By Tracey Dowdy
Seasons like the one we’re currently living in bring out the best in some and the worst in others.
It’s nothing new for scammers to get creative during a national emergency – we’ve seen it happen time and again – and a global pandemic like COVID-19 is no exception.
A recent release from the US Cybersecurity and Infrastructure Security Agency offers great advice on how to avoid being scammed.
Any time an unsolicited email prompting you to click on an attachment hits your inbox it should raise a red flag. CISA recommends disabling automatic downloads for attachments. The problem is that not all email clients offer this, and each is different from another. Scammers know that in times like these, by pulling on your heartstrings or using language that increases your anxiety, you’re more likely to share sensitive or personal information, so they recommended taking the time to read Avoiding Social Engineering and Phishing Attacks. Most importantly, never ever reveal personal or financial information in an email or respond to requests for it via email or text. It’s also smart to ensure any charity or cause you choose to donate to is legitimate. Sites like Charity Navigator, guidestar.org, and give.org can help you vet the charity before handing over and money
If you’re tracking COVID-19 news and information through an app, be aware that there are malware traps out there. Recently, a malicious Android app called CovidLock that purported to help users chart the spread of the virus instead locked and held many Android phones for ransom by hackers. DomainTools researcher Tarik Saleh states, “This Android ransomware application, previously unseen in the wild, has been titled ‘CovidLock’ because of the malware’s capabilities and its background story. CovidLock uses techniques to deny the victim access to their phone by forcing a change in the password used to unlock the phone. This is also known as a screen-lock attack and has been seen before on Android ransomware.”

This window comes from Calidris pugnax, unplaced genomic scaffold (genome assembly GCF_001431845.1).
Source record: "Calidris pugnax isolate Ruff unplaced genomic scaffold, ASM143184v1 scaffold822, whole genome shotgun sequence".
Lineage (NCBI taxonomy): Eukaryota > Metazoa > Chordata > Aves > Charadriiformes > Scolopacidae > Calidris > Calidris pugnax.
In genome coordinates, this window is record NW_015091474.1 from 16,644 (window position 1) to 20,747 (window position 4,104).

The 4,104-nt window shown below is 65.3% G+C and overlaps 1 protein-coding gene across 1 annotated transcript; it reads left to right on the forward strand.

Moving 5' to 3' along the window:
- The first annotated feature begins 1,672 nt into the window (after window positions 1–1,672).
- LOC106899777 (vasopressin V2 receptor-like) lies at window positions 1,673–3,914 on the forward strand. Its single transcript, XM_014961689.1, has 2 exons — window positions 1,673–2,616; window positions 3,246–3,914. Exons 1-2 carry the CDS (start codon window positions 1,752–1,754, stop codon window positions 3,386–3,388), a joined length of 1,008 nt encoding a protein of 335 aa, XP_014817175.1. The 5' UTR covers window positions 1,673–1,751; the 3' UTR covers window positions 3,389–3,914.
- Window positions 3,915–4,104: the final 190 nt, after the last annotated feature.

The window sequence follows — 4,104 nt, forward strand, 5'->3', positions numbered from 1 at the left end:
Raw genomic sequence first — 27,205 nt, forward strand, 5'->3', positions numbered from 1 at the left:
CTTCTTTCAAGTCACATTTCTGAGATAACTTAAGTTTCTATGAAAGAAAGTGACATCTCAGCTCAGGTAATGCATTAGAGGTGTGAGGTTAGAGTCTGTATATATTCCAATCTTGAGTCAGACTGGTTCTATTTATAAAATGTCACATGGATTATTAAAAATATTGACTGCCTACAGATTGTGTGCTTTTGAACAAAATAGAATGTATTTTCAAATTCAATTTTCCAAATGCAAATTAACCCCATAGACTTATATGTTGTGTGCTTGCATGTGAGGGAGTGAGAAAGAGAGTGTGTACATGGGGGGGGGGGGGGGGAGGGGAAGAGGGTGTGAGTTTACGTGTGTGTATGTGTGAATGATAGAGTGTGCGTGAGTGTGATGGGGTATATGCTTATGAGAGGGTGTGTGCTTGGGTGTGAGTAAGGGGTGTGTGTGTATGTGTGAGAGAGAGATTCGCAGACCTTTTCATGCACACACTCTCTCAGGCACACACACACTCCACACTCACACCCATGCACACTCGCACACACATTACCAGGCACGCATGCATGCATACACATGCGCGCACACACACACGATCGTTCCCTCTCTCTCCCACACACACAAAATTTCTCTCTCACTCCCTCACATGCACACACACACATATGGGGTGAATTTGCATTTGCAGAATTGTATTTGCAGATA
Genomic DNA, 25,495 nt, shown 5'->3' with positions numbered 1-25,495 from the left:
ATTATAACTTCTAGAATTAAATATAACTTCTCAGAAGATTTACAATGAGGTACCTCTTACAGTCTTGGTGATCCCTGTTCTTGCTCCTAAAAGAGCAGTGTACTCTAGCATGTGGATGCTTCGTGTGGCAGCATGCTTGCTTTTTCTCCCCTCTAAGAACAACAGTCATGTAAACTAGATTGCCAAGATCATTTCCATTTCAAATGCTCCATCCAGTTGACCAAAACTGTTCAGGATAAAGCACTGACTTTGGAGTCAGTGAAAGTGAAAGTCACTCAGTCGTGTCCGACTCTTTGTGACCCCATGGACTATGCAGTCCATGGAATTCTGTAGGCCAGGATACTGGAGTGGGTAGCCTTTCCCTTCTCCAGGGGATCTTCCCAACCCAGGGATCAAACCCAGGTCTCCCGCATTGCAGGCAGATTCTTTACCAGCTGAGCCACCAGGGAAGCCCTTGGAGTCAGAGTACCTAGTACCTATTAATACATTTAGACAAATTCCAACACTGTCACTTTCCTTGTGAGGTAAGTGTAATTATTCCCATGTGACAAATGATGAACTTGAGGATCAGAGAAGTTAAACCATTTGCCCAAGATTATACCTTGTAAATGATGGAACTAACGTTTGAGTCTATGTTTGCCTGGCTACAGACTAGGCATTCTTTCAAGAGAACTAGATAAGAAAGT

Hackers have been using coronavirus-tracking map sites to inject malware into browsers and Market Watch reported that coronavirus-related website name registrations are 50% more likely to be from malicious actors. The best way to avoid this is by setting a password that can help protect you from a lock-out attack. And when it comes to choosing an app, shop the Google Play store so you’re less likely to download a malware-laced app.
Beware Facebook Charity Groups
It goes without saying, but there’s volumes of misinformation, fake cures, pseudo-science, and conspiracy theories being shared on social media, doing far more harm than good. Trust what the CDC says, not a theory posted by a guy you knew in high school who heard it from a friend of a friend who knows someone that talked to a guy working behind the scenes who can’t reveal his source. By clicking the “about” section of a Facebook group, you can see whether that group has changed its name multiple times to reflect new national crises — a sure sign that the group is trawling for an audience rather than promoting reliable news.
Here’s how to sift through the trash to find the treasure:
- Trust only official sources on Twitter and Facebook including the accounts of trusted news sites and their reporters. Avoid talking heads or people presenting opinion and theory as opposed to facts.
- Before you click on a website that purports to be an official government site, check the URL to see if it ends in .gov.
CISA’s has an official tip sheet to help you avoid being scammed during this challenging season.
Tracey Dowdy is a freelance writer based just outside Washington DC. After years working for non-profits and charities, she now freelances, edits and researches on subjects ranging from family and education to history and trends in technology. Follow Tracey on Twitter.